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How much is it going to cost? Want to know before you set foot in the dentist’s office? Get started here. Our Dental Care Cost Estimator tool provides estimated cost ranges for common dental care needs.

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The Dental Care Cost Estimator provides an estimate and does not guarantee the exact fees for dental procedures, what services your dental benefits plan will cover or your out-of-pocket costs. Estimates should not be construed as financial or medical advice. For more detailed information on your actual dental care costs, please consult your dentist or your Delta Dental.
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Why you should make your checkups yearly

For Natural Teeth at 80, Start Young

The majority of baby boomers will maintain their natural teeth over their lifetime, according to the Centers for Disease Control and Prevention (CDC). And there has been a substantial decrease in the past decade in the number of people ages 65 and older who have lost all their teeth. The widespread use of fluoride in water, toothpaste, and other products has helped reduce tooth decay among all ages.

Having a mouthful of natural teeth in your older years requires that you make the right moves for decades beforehand. Besides brushing gently at least twice a day, paying special attention to the gum line, and flossing at least once a day, you must seek regular checkups and cleanings.

A dental visit involves a comprehensive checkup that extends beyond your teeth. Dentists screen for oral cancer — which is particularly vital for people who drink alcohol, smoke, or chew tobacco. Dentists also look for side effects of medication. You should tell your dentist if you have diabetes or heart disease. These conditions can affect your oral health.

Despite the importance of dental visits, 30 percent of Americans did not visit a dentist or dental clinic in 2006, according to the CDC. Why are people avoiding the dentist?

It may be because many people feel anxious. In fact, more than 20 million Americans avoid going to the dentist out of fear, according to the National Institutes of Health. Such fears are unwarranted. Dentists are now more understanding to patients’ needs. With improved anesthetics and the latest technologies, there’s very little reason for patients to be uncomfortable during their treatments.

If you are anxious about visiting the dentist, taking these steps may help:

  • Talk with your dentist. He or she can adjust your treatment to meet your needs.

  • Choose a time for your visit when you aren’t rushed or under pressure.

  • Bring a portable audio player so that you can listen to music during the procedure.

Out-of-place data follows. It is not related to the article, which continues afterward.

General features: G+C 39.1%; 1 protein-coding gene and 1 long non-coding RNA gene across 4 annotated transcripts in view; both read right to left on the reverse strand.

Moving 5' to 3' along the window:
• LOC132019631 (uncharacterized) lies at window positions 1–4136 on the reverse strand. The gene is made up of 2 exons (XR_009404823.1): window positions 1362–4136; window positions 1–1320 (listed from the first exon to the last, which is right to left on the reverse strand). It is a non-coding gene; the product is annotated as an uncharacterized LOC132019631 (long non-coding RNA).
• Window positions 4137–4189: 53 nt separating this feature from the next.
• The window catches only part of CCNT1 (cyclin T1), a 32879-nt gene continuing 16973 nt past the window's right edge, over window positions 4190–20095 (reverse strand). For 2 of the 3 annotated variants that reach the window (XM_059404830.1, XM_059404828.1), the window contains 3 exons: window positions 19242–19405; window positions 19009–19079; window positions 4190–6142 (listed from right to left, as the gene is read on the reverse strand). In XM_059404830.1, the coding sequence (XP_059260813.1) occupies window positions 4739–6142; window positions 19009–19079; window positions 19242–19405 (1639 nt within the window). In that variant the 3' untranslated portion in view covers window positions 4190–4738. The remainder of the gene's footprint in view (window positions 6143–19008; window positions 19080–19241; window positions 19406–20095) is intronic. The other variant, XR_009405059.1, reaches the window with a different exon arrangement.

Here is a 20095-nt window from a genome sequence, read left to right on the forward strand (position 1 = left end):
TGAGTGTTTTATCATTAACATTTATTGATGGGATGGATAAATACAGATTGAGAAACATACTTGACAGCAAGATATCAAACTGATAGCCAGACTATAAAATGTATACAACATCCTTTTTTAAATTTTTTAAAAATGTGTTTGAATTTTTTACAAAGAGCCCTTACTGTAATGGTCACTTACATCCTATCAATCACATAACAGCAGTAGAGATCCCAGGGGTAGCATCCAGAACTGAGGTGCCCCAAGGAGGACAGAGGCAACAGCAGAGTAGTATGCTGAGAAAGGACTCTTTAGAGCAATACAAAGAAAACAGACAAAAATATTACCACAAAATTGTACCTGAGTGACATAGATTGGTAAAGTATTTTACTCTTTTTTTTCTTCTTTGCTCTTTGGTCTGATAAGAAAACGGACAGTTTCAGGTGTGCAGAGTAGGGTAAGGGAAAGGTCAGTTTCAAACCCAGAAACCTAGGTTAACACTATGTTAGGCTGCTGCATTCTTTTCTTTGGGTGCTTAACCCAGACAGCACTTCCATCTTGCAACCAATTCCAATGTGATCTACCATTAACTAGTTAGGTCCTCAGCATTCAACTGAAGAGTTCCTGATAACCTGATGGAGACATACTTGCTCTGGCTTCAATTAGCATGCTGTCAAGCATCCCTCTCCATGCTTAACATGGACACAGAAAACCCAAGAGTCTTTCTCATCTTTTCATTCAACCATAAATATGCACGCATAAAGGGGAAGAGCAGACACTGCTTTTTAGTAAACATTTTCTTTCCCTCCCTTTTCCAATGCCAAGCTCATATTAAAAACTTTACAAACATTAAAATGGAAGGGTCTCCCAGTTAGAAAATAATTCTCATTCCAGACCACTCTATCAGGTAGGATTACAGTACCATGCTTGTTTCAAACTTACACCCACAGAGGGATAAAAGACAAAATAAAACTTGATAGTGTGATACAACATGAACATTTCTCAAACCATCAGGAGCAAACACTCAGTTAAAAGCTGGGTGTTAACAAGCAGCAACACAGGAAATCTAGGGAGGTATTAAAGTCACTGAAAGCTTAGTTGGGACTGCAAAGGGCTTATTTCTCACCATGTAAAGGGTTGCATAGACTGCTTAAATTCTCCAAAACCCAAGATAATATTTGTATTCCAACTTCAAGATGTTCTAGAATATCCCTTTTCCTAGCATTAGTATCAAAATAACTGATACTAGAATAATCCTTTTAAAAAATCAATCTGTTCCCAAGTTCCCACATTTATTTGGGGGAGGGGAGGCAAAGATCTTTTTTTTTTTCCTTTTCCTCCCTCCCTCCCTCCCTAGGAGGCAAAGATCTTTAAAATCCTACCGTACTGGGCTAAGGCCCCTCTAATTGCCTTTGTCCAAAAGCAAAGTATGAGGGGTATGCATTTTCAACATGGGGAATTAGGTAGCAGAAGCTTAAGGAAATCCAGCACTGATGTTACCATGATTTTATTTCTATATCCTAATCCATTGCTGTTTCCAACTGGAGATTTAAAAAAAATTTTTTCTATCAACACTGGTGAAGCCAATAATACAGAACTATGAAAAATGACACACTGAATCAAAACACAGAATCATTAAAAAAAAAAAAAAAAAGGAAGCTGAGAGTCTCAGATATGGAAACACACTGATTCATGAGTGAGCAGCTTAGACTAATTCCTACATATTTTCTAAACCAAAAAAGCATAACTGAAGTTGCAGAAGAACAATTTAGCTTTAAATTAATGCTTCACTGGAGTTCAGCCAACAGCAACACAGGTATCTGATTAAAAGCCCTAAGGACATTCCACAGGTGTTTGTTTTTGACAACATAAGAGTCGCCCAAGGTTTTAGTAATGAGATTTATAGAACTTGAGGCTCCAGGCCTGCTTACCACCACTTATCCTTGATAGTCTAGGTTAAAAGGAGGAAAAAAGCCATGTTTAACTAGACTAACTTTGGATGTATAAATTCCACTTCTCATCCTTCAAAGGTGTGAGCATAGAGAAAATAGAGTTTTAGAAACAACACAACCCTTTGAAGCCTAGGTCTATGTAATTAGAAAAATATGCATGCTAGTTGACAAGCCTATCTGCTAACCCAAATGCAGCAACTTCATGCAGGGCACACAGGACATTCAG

• Try visualization. Imagine yourself on a warm beach.

If your anxiety is extreme, you can use pain-control methods, such as behavioral therapy techniques, to help your visit be pain-free. Also, some dentists prescribe medication to help patients relax.

You should also update the dentist on changes in your health, including major illnesses as well as medications you take. Some drugs can affect your oral health or interact with drugs the dentist may give you.

Also, alert your dentist if you notice any of these changes:

  • Sensitivity to hot or cold foods or drinks

  • Pain when chewing

  • Pain, pressure, or swelling of your gums

  • Discoloration of your teeth

Leaving dentures to your great-grandfather is a worthy goal — and one that has implications far beyond dental health. Research shows that poor oral health is linked to a variety of other ailments, including heart and lung disease, diabetes, and stroke.

After you blow out the candles on that 80th birthday cake, don’t stop taking care of your teeth. Brushing, flossing, and regular dental visits should remain part of your life.



“New Report Finds Improvements in Oral Health of Americans.” Centers for Disease Control and Prevention, August 25, 2005. Accessed 2013.

“Periodontal Disease and Systemic Health.”American Academy of Periodontology, Accessed 2013.

“Effects on Wellbeing and Quality of Life, Chapter 6.” Oral Health in America, National Institute of Dental and Craniofacial Research, September 2000. 2013.

“Have a Heart-to-Heart Chat Before Dental Visits.” Know Your Teeth, Academy of General Dentistry, January 2012. Accessed 2013.

“Adult Oral Health” Centers for Disease Control and Prevention, July 10, 2013. 2013.

“Root Canals.” American Association of Endodontists. Accessed 2013.

“Anxiety.” Mouth Healthy, American Dental Association. 2013.

“Making the Most of Your Dental Visit." Know Your Teeth, Academy of General Dentistry, January 2012. Accessed 2013.

“How Dentists Help Anxious Patients.” Know Your Teeth, Academy of General Dentistry, January 2012. Accessed 2013.

“Why Am I Anxious in the Dental Office?” Know Your Teeth, Academy of General Dentistry, January 2012. Accessed 2013.

“Fact Sheet: Endodontics and Endodontists.” American Association of Endodontists. Accessed 2013.

“How Does Diabetes Affect Oral Health?” Know Your Teeth, Academy of General Dentistry, January 2012. Accessed 2013.

“Preventing Periodontal Disease.” American Academy of Periodontology. 2013.

“Oral-Systemic Health.” American Dental Association. Accessed 2013.

“Oral Health for Older Americans.” Centers for Disease Control and Prevention, December 2006. Accessed 2013.

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